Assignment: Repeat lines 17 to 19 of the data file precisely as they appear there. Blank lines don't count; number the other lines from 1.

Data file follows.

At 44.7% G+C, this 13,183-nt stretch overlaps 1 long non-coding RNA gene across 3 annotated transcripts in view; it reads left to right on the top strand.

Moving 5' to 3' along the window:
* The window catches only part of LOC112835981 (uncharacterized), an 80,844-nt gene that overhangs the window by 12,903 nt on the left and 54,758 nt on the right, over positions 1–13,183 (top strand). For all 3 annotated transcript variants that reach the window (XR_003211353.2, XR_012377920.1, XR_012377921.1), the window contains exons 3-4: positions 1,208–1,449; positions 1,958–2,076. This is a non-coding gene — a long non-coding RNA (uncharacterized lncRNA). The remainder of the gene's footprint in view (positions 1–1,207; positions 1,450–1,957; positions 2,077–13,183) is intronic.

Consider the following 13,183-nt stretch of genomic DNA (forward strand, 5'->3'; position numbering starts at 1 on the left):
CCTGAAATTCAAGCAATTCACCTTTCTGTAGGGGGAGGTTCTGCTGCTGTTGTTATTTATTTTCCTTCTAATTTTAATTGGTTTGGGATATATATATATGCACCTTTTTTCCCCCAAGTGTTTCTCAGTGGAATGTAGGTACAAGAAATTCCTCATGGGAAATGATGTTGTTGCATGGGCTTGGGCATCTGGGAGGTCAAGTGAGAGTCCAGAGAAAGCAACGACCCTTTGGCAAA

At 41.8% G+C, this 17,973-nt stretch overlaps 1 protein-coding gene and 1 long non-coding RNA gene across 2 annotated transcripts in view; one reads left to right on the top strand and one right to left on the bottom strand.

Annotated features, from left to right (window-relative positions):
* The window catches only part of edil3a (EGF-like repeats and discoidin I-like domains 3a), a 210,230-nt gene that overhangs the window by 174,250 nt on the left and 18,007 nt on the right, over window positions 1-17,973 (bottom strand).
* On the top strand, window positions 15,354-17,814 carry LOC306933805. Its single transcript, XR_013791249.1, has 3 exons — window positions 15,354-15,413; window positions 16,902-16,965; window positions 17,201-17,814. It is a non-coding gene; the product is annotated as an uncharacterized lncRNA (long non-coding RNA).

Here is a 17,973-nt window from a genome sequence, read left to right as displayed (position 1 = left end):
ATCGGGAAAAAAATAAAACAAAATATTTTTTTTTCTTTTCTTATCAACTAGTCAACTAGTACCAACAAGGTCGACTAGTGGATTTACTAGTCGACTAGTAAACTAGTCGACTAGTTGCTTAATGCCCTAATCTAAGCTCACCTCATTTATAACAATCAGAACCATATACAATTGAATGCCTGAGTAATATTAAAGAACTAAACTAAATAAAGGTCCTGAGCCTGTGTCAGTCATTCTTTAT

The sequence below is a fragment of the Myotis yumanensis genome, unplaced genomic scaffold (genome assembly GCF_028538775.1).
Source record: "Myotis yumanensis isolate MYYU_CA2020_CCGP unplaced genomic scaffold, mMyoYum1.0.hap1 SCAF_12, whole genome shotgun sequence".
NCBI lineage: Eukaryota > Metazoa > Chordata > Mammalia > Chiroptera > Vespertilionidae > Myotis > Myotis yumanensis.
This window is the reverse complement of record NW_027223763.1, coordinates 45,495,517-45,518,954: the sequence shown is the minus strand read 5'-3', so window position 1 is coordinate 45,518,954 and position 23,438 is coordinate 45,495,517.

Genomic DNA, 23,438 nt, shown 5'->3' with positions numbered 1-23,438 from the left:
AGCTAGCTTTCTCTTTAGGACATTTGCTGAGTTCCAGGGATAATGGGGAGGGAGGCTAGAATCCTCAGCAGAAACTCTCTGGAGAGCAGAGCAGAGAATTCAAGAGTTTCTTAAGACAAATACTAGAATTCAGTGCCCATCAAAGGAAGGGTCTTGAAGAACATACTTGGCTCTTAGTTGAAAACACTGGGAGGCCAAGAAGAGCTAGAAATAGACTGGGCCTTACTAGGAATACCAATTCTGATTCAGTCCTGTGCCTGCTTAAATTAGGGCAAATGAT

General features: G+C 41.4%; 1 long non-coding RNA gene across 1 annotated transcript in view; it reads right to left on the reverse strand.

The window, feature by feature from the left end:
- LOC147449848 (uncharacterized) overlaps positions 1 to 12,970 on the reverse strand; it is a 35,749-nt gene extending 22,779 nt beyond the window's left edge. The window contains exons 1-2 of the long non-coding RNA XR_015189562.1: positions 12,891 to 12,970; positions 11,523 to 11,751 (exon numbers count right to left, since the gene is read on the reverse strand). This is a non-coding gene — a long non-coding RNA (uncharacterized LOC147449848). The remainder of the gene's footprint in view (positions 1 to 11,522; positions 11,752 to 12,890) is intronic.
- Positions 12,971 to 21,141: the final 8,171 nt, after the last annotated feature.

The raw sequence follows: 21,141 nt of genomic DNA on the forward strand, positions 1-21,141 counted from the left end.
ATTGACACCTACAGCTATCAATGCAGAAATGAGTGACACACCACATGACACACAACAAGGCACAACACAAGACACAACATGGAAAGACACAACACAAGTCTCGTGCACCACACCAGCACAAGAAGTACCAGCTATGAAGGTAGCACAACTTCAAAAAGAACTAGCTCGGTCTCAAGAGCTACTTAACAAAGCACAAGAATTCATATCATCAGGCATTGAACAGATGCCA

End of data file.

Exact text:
AGCTAGCTTTCTCTTTAGGACATTTGCTGAGTTCCAGGGATAATGGGGAGGGAGGCTAGAATCCTCAGCAGAAACTCTCTGGAGAGCAGAGCAGAGAATTCAAGAGTTTCTTAAGACAAATACTAGAATTCAGTGCCCATCAAAGGAAGGGTCTTGAAGAACATACTTGGCTCTTAGTTGAAAACACTGGGAGGCCAAGAAGAGCTAGAAATAGACTGGGCCTTACTAGGAATACCAATTCTGATTCAGTCCTGTGCCTGCTTAAATTAGGGCAAATGAT

General features: G+C 41.4%; 1 long non-coding RNA gene across 1 annotated transcript in view; it reads right to left on the reverse strand.

The window, feature by feature from the left end: